Language, Lavender, and the LGBTQ+ Community

The LGBTQ+ community has had to create several ways of expressing their pride in a society that does not value it.

LGBTQ+ people have had to find secret ways to tell others about themselves.

Sripriya Srinivas

LGBTQ+ people have had to find secret ways to tell others about themselves.

Sripriya Srinivas, Columnist

Throughout history, people who identify as part of the LGBTQ+ community have had to navigate how to live in a society that doesn’t accept them. In order to find those similar to them, they’ve had to create signals to show their identity in a subtle way. This includes clothing and accessories, language, and even certain flowers.

Fashion played a significant role in LGBTQ+ history, especially in signaling. According to glbtq Archives, gay men would dress more feminine in order to signal their sexuality, and lesbians dressed in more masculine clothing. However, wearing clothing that was designed for women as a man would have been dangerous. Of course, these signals changed as society did. Gay men started wearing more masculine clothing. Handkerchiefs worn in back pockets were a common way to signal for men, with different colors signaling different identities. Some lesbians dressed more masculine in order to signal. A key ring on the belt and carabiner clips are key symbols to lesbians. Women would also paint their nails in order to signal their queerness where, similar to handkerchiefs, different colors signified different identities. According to Syracuse University, Doc Marten boots became a popular way to signify sexual orientation during the gay liberation movement. Fashion has always been a way to explore identity; however, for queer people during times where it was unsafe to openly display their sexual orientation, it was vital to use clothing and accessories in order to subtly code their preferences.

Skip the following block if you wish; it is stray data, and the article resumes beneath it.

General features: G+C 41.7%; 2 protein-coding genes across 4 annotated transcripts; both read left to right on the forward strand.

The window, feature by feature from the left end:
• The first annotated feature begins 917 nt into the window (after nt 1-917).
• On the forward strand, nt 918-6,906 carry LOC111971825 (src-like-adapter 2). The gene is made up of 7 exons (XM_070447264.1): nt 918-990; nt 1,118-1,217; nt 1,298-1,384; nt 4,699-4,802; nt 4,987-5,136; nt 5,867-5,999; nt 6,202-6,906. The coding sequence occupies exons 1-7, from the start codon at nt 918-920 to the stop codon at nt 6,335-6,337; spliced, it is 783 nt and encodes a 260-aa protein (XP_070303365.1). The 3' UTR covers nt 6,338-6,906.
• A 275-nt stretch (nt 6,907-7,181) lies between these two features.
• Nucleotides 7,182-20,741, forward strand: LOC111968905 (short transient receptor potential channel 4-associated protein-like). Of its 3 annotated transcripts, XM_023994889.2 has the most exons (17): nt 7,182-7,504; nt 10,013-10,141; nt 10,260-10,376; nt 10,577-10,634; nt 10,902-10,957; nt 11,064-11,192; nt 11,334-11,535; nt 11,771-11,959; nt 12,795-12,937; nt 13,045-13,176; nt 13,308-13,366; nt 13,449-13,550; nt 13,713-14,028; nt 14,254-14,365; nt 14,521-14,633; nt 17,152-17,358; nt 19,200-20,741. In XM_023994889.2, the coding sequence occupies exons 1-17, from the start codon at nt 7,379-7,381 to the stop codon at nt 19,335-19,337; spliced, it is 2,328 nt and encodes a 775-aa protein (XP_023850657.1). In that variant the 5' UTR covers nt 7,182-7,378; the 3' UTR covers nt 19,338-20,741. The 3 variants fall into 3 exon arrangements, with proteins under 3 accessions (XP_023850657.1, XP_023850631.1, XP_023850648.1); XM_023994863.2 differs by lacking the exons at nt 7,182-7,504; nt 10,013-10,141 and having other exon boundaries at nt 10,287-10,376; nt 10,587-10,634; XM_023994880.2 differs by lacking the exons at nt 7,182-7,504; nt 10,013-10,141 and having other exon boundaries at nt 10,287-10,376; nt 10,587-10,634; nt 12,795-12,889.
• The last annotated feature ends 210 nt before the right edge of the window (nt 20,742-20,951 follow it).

From slang words and secret phrases to even actual languages, queer people found ways to communicate with each other secretly to protect themselves. These languages and slang are called lavender languages. In the United Kingdom, Polari (a form of slang) was used to signal queerness or allyship. According to LGBT+ Cultural Heritage, the gay community in the Philippines speaks Swardspeak, also known as gayspeak. Other languages used were Lubunca, Isingqumo, and Gayle. Also common were phrases to figure out whether someone was also gay. According to RTE, a common phrase used was a “friend of Dorothy,” most likely based on Dorothy from “The Wizard of Oz.” People may also make references to known gay figures; for example, a gay man may make a reference to Oscar Wilde. An example from recent years is asking someone if they listen to girl in red, a popular queer singer-songwriter.

There are several flowers that are significant in the LGBTQ+ community. According to Flower Power Daily, green carnations became a symbol for gay men when Oscar Wilde popularized it in 1892 by encouraging his friends to wear them to his comedy, “Lady Windermere’s Fan.” Violets became a symbol because Sappho, a Greek poet, referenced them in her poems, associating them with female love. Pansies, roses, and tie-dyed roses are also symbols of the LGBTQ+ community. Lavender is a very important symbol for both gay men and women. Flower Power Daily states that “lavender boy” was used to describe gay men in the 1920s. Lavender became linked with lesbians being included in the women’s movement. Lesbian feminists wore shirts saying “Lavender Menace.” The Lavender Scare, similar to the Red Scare, was the panic about gay people in the U.S. government and happened near the same time as the Second Red Scare. Many of these flowers have significant meaning to members of the LBGTQ+ community; although, to those who don’t know the history behind these, they are just plants.

There are many ways that queer people have signaled to each other and created safe spaces throughout history. These effects are seen today in modern fashion and language. This includes wearing pride pins or wearing clothing, accessories, makeup, or nail polish in colors of pride flags. It could be wearing clothing that is gender androgynous or commonly worn in queer communities. Flagging is an incredibly important way for queer people to signal to each other without actually having to “come out of the closet” and will remain a key way for queer people to find each other and maintain safe spaces.